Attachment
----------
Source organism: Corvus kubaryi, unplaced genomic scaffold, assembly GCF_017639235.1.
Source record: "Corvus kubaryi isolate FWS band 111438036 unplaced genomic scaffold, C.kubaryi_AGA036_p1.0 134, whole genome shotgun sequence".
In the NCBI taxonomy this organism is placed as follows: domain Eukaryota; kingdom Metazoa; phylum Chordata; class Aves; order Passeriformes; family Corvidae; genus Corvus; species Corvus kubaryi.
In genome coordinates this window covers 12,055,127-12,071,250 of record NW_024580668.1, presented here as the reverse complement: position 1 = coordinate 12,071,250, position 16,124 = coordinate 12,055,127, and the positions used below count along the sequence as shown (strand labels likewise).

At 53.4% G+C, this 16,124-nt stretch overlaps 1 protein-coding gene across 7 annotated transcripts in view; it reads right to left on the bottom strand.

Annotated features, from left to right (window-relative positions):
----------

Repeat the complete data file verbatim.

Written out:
Source organism: Corvus kubaryi, unplaced genomic scaffold, assembly GCF_017639235.1.
Source record: "Corvus kubaryi isolate FWS band 111438036 unplaced genomic scaffold, C.kubaryi_AGA036_p1.0 134, whole genome shotgun sequence".
In the NCBI taxonomy this organism is placed as follows: domain Eukaryota; kingdom Metazoa; phylum Chordata; class Aves; order Passeriformes; family Corvidae; genus Corvus; species Corvus kubaryi.
In genome coordinates this window covers 12,055,127-12,071,250 of record NW_024580668.1, presented here as the reverse complement: position 1 = coordinate 12,071,250, position 16,124 = coordinate 12,055,127, and the positions used below count along the sequence as shown (strand labels likewise).

At 53.4% G+C, this 16,124-nt stretch overlaps 1 protein-coding gene across 7 annotated transcripts in view; it reads right to left on the bottom strand.

Annotated features, from left to right (window-relative positions):